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April 24, 2015

FDA Says Human Pain-Relief Creams Are Deadly to Cats

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The FDA has issued a warning to alert pet owners and veterinarians that pets, especially cats, can become ill or even die when exposed to topical pain medications containing flurbiprofen, an anti-inflammatory agent.

This statement issued by the FDA came after reports surfaced of two cats who had to receive emergency veterinary care for kidney failure (and thankfully survived.) In a second household, three cats experienced symptoms of lethargy, anorexia (reluctance to eat) vomiting and had black, bloody stools. Sadly, these three cats perished. All of the cats were exposed to creams their owners had applied to themselves, not from direct application to the cats. 

These are all symptoms known to be associated with exposure to non-steroidal anti-inflammatories (NSAIDs) in animals.

According to the FDA, "The pet owners involved in the cases had applied the cream or lotion to their own neck or feet, and not directly do the pet, and it is not known exactly how the cats became exposed to the medication." 

My guess is that the owners pet their cats after applying the cream. It's also possible that the cats became exposed to the cream if they were rubbing up against their pet parent's legs. Once the cats got the cream on their coats, they probably groomed themselves and became exposed to the toxins orally. As these products are designed to be absorbed through the skin, eventually the product would work its way through a cat's skin. 

Regardless, it is apparent that even very small amounts of the pain-killing creams cause significant damage. 

Most NSAIDs are dangerous to pets

Veterinarians have warned pet parents against the use of human pain medications on their animals. Non-steroidal anti-inflammatories (NSAIDs) can cause physical damage in an animal's intestines and kidneys. NSAIDs include drugs such as ibuprofen and naproxen. Name brand ibuprofen products include Advil and Motrin. Aleve is the name brand of naproxen.

Dogs are usually the ones to ingest NSAID pills that have candy coatings. Cats are less likely to eat the pills, but it makes sense that affectionate cats would rub against their owners who have applied an anti-inflammatory cream and would, therefore, expose themselves to danger.

The creams implicated contained the NSAID flurbiprofen and the muscle relaxer cyclobenzaprine. This family of pain relieving creams may also include ingredients such as baclofen, gabapentin, lidocaine, or prilocaine. Flurbiprofen creams are available only by prescription are are used to treat conditions such as rheumatoid arthritis or osteoarthritis, as well as soft tissue injuries, such as tendonitis and bursitis. Many of these creams are manufactured through compound pharmacies.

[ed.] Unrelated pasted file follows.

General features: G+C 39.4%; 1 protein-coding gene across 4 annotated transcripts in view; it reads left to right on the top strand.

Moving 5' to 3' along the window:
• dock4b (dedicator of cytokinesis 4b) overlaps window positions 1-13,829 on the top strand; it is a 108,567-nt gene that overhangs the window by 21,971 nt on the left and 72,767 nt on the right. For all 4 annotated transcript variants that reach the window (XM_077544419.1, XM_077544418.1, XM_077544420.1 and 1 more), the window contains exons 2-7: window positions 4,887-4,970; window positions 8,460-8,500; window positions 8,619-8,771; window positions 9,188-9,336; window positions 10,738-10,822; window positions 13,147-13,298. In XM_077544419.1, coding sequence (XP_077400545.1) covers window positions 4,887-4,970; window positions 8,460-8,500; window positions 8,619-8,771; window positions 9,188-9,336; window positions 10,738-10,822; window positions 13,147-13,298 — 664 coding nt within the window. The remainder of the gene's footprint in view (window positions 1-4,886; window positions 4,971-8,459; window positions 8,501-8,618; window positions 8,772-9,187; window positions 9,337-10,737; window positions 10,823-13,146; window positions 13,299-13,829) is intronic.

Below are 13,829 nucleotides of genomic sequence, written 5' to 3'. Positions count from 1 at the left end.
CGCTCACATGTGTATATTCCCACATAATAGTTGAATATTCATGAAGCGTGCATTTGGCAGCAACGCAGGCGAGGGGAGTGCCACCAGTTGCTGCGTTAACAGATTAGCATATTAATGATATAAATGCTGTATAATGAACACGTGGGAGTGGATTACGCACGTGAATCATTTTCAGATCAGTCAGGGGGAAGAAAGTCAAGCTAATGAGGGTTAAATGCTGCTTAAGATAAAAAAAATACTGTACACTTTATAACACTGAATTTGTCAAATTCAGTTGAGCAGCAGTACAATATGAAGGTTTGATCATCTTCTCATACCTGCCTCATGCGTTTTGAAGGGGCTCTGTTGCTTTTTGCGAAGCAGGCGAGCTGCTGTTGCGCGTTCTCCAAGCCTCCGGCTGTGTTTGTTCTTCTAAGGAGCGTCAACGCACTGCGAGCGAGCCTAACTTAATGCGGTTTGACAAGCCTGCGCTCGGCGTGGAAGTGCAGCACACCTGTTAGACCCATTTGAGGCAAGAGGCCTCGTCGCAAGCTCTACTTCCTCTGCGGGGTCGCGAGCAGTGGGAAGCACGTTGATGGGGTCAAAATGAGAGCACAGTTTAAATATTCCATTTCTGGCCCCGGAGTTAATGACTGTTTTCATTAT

The FDA recommends that people who use topical medications containing flurbiprofen take care to prevent their pets from being exposed to them, even in ways that may seem unlikely to cause problems. Health care providers who prescribe topical pain medications containing flurbiprofen, and pharmacists who fill these prescriptions, should advise patients with pets to take care to prevent exposure of the pet to the medication.

Additionally, it is recommended that:

  • Patients store all medications safely out of the reach of pets.

  • Patients safely discard or clean any cloth or applicator that may retain medication and avoid leaving any residues of the medication on clothing, carpeting, or furniture.

  • Patients consult their healthcare provider on whether it is appropriate to cover the treated area to protect pets from exposure.

  • If the patient is using topical medications containing flurbiprofen and a pet becomes exposed, the patient should bathe or clean the pet as thoroughly as possible and consult a veterinarian. Even a small amount is deadly.

  • If the patient's pet shows signs such as lethargy, lack of appetite, vomiting, or other illness, the patient should seek veterinary care immediately and be sure to provide the details of the exposure.

Although the FDA has not received reports of dogs or other pets becoming sick in relation to the use of topical pain medications containing flurbiprofen, these animals may also be vulnerable to NSAID toxicity after being exposed to these medications.

Flurbiprofen isn't the only dangerous topical pain killer

Even though the official statement from the FDA concerns is for prescription creams containing flurbiprofen, there are several over-the-counter pain creams are also toxic to cats - but perhaps not to the degree that the flurbiprofen creams are. 

Common ingredients in over-the-counter pain creams that are toxic to cats are:

  • Camphor - This ingredient is mildly to moderately toxic to cats and dogs. It is found in Bengay, Carmex, Tiger Balm, Vicks VapoRub, Campho-Phenique and other arthritis pain creams.
  • Salicylates - Most pain-relief creams contain salicylates, which is basically aspirin. Both dogs and cats are moderately to severely sensitive to this substance, but it is particularly dangerous to cats. This is the active ingredient in Aspercreme, Bengay, HEET, Icy Hot, etc. The oil of wintergreen also has a high concentration of salicylates.

Other pain cream ingredients

  • Menthol - This ingredient is not toxic to cats per se, however, many cats are attracted to the smell of menthol that is in most topical pain creams, which could entice them to ingest them and expose them to the other dangerous ingredients.
  • Capsaicin - Capsaicin is the active ingredient in Capzasin-HP Arthritis Cream. Capsaicin is what makes chili peppers hot and, interestingly, blocks pain receptors (tell that to my mouth!) Although capsaicin isn't toxic, some cat repellent sprays contain chili pepper extract in order to keep cats from biting things like your garden plants. For this reason, this ingredient may act as a deterrent for ingestion.